A Plan of the City’s of London, Westminster and Borough of Southwark; with the new Additional Buildings anno 1720
By: John Senex engraved by Samuel Parker
Date: 1720 (dated) London
Dimensions: 19.75 x 23 inches (50.2 x 58.4 cm)
This fascinating, highly detailed map of London by John Senex, one of the leading English cartographers of the period, presents the city that was built following the Great Fire of 1666. The city is laid out in extensive detail showing New River Head, Whitechapel, Lambeth, and the Borough of Southwark with new buildings, such as St. Paul’s Cathedral, completed in 1710. The ancient city walls, which survived the fire in many places and which today may be seen in several places, are clearly shown to be very much intact.
The map includes an index which locates the 87 parishes in London and Westminster, and eight in Southwark. Many parishes had new churches built between the years 1670 and 1711, fifty-two of which were designed and executed by Christopher Wren. Samuel Parker, the engraver, did a superb job of drawing and engraving so that minute details of the city's topography are shown.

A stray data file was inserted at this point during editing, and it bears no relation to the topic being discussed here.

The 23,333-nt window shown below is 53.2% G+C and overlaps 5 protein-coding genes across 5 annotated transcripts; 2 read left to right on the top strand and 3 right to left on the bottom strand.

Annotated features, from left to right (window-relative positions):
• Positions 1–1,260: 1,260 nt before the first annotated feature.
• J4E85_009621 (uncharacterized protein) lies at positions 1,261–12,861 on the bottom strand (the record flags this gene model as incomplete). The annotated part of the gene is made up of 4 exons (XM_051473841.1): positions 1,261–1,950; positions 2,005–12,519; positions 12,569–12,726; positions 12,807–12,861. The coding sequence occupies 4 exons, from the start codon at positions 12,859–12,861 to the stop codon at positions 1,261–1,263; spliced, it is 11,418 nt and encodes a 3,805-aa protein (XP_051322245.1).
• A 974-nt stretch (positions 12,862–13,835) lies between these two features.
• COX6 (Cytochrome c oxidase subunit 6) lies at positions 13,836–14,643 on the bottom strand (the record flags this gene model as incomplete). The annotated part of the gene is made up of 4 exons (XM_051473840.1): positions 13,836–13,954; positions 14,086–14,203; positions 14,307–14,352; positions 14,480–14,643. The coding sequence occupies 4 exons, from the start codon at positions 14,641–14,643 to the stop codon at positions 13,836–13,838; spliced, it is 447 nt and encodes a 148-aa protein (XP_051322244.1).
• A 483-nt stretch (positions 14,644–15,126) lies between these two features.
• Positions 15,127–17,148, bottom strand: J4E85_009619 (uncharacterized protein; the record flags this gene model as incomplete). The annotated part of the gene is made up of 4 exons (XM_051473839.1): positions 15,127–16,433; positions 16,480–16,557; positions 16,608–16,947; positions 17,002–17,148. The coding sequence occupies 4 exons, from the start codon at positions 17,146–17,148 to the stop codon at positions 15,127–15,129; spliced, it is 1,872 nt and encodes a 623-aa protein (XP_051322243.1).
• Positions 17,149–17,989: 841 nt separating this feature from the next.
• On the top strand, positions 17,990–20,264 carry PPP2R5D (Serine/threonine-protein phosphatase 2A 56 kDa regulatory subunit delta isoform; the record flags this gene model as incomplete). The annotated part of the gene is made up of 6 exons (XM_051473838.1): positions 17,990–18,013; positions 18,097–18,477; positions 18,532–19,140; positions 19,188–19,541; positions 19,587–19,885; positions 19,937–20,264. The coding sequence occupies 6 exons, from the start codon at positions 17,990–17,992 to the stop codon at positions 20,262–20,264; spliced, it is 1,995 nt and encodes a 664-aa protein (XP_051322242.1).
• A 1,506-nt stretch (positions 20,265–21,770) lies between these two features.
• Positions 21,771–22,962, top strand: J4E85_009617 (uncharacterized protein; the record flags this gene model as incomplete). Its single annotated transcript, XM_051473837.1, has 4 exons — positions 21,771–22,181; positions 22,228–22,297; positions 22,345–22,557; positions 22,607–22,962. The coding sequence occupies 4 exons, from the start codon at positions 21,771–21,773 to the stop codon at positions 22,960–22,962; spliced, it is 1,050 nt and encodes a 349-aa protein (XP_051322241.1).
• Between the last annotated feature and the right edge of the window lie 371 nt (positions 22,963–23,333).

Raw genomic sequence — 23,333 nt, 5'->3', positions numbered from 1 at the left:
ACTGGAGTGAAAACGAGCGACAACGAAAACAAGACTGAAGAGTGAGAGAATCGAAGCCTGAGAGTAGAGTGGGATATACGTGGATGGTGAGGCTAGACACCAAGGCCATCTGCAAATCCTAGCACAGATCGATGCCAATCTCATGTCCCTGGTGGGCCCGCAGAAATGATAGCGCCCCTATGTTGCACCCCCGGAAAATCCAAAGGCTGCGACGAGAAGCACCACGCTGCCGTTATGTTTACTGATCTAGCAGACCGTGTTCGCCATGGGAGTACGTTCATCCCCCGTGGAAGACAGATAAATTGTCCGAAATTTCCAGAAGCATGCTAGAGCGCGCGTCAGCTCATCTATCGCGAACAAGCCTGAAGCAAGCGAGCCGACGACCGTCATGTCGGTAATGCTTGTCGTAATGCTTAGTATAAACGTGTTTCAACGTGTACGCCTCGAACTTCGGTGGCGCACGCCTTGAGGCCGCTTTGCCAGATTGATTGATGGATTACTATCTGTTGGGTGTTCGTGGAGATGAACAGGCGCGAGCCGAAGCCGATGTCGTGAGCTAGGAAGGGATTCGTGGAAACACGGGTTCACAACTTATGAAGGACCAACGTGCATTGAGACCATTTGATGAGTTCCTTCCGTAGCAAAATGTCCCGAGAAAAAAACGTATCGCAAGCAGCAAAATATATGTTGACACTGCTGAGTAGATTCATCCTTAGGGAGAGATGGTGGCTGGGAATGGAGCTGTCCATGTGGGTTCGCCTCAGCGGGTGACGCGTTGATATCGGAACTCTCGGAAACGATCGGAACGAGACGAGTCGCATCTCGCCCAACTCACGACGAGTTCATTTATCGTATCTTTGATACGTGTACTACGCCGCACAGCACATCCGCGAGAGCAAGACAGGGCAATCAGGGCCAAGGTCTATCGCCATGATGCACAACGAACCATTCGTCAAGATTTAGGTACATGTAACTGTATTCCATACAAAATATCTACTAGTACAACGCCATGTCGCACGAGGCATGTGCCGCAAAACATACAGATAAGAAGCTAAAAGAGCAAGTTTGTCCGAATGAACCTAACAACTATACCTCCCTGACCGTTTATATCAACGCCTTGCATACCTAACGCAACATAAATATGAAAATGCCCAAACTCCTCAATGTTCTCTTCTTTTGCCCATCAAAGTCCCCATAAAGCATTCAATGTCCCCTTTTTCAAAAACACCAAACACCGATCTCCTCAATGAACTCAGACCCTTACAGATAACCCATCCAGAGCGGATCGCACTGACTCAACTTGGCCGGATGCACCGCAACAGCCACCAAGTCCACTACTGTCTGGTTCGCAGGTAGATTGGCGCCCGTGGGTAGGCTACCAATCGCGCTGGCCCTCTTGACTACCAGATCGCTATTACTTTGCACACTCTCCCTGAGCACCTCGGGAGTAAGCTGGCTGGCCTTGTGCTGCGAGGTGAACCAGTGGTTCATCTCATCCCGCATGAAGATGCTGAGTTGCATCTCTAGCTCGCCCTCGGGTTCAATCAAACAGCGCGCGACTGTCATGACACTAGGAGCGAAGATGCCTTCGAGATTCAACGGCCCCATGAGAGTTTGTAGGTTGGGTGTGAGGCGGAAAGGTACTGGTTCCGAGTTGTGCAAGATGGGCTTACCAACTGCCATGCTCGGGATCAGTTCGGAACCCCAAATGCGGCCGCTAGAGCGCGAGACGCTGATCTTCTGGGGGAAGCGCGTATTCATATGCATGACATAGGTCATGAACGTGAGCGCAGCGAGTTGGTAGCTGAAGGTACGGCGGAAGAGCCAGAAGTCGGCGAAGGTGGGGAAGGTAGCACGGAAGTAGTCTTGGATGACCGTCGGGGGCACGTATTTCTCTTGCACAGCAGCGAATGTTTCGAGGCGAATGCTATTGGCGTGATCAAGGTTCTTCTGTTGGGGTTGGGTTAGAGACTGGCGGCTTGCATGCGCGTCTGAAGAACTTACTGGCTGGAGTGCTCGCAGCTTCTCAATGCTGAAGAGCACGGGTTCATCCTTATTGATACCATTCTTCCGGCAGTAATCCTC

The attractive cartouche includes symbols of London's greatness: two cornucopias, one of fruit and one of precious metal objects and jewels, and the city arms and insignia, along with a scale bar. At the base is a picture of a king, presumably George I, whose sword and scepter are supported by two dragons. To the sides and behind these are symbols of British cultural and mercantile superiority. The map is dedicated to Sir Peter Delme, a wealthy and powerful individual, one of the first residents of Grosvenor Square, and for a time, Lord Mayor of the city of London.
Condition: This map is in B+ condition. Some rust spots and minor foxing.
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